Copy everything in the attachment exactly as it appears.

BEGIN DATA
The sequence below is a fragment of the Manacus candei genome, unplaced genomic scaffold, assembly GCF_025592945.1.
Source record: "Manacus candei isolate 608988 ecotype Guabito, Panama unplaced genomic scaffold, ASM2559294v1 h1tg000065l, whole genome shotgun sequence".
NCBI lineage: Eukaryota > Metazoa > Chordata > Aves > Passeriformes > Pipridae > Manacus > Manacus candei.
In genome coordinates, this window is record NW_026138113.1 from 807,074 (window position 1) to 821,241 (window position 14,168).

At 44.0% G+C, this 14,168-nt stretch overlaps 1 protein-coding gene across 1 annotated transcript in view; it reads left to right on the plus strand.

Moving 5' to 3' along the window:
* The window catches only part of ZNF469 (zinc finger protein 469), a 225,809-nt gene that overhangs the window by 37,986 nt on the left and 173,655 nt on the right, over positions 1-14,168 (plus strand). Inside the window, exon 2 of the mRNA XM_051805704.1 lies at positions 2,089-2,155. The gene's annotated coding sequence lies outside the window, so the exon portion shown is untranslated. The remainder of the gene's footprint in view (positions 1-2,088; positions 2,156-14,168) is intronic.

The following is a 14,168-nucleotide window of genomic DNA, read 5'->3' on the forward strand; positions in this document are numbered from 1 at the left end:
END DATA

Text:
The sequence below is a fragment of the Manacus candei genome, unplaced genomic scaffold, assembly GCF_025592945.1.
Source record: "Manacus candei isolate 608988 ecotype Guabito, Panama unplaced genomic scaffold, ASM2559294v1 h1tg000065l, whole genome shotgun sequence".
NCBI lineage: Eukaryota > Metazoa > Chordata > Aves > Passeriformes > Pipridae > Manacus > Manacus candei.
In genome coordinates, this window is record NW_026138113.1 from 807,074 (window position 1) to 821,241 (window position 14,168).

At 44.0% G+C, this 14,168-nt stretch overlaps 1 protein-coding gene across 1 annotated transcript in view; it reads left to right on the plus strand.

Moving 5' to 3' along the window:
* The window catches only part of ZNF469 (zinc finger protein 469), a 225,809-nt gene that overhangs the window by 37,986 nt on the left and 173,655 nt on the right, over positions 1-14,168 (plus strand). Inside the window, exon 2 of the mRNA XM_051805704.1 lies at positions 2,089-2,155. The gene's annotated coding sequence lies outside the window, so the exon portion shown is untranslated. The remainder of the gene's footprint in view (positions 1-2,088; positions 2,156-14,168) is intronic.

The following is a 14,168-nucleotide window of genomic DNA, read 5'->3' on the forward strand; positions in this document are numbered from 1 at the left end: